According to a recent research paper 3 , excessive worry is one of the most prominent generalized anxiety disorder symptoms. But it can also be “accompanied by many non-specific psychological and physical symptoms.” Anxiety and fear are the most common emotional symptoms of GAD, while insomnia, rapid breathing and muscle tension are common physical symptoms. As sufferers often feel fear, worry and anxiety about anything and as these emotions are not tied to any specific situations, it is known as “generalized” anxiety. It should be noted that if you feel anxious only in specific situations, then it may not be GAD. Contrary to popular belief, panic attacks and sudden fear are not signs of GAD, although a sufferer may experience such symptoms. According to a scientific analysis 4 , “Generalized anxiety disorder can have both emotional and physical effects.” Emotional symptoms of GAD mostly include exaggerated and unrealistic worries and fears which affect different aspects of the sufferers life. Their reaction is not necessarily a reaction to a threat or a real situation or thing. “They worry about almost everything – including both big and small problems, and even extremely trivial things. Many are also afraid of being afraid, or worried about constantly worrying,” explain the researchers.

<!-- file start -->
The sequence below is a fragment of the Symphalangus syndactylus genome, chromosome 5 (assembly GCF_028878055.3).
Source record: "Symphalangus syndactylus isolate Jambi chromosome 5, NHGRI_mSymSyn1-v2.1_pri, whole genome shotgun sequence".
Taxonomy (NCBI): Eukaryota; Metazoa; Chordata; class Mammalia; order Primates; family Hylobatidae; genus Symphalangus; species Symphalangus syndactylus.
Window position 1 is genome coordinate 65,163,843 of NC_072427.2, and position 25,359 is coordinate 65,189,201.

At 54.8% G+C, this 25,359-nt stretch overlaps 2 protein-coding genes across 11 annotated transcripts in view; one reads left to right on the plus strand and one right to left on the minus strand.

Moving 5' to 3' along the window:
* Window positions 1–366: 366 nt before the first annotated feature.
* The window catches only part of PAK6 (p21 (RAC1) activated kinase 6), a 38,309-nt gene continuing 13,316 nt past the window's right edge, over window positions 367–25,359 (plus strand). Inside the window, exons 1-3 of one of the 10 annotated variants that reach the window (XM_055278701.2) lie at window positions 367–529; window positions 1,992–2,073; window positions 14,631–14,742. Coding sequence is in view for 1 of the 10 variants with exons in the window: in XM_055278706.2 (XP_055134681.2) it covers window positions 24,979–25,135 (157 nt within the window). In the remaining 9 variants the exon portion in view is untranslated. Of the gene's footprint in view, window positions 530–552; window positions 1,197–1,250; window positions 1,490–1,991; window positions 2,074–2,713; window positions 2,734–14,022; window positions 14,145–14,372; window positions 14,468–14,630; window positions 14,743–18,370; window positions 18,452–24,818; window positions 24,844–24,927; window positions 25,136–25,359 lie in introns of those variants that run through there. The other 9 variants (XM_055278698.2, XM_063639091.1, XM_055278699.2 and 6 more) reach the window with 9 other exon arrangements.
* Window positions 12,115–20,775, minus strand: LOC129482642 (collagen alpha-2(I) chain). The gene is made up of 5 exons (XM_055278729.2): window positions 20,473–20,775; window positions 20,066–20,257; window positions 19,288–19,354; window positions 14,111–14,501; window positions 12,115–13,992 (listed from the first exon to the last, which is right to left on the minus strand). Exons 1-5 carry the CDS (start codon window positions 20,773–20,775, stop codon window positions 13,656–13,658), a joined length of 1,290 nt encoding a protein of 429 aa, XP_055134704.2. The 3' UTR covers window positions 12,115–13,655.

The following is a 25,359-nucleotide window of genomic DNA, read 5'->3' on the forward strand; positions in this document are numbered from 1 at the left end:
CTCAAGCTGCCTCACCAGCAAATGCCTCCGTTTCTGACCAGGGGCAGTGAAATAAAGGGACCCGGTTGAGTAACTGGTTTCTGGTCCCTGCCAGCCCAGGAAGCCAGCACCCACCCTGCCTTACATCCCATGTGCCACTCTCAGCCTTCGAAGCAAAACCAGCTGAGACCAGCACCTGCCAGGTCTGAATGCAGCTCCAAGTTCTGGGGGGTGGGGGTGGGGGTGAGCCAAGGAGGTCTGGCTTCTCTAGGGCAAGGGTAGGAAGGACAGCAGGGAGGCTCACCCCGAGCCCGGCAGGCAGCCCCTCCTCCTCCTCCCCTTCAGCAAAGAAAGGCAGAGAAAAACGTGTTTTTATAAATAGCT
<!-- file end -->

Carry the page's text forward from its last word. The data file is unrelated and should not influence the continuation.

The scientific analysis revealed that the hormone adrenaline (epinephrine) is released by the adrenal glands when someone is feeling afraid. This can fasten certain bodily functions temporarily which enables us to be more alert and respond faster to threats. It can increase our heart rate and make breathing rapid and shallow. People with generalized anxiety disorder symptoms can experience this heightened state of physical alertness for a long time. Apart from these, there are some other possible GAD symptoms such as muscle tension, stomach problems, sweating, trembling, drowsiness, dizziness and nervousness.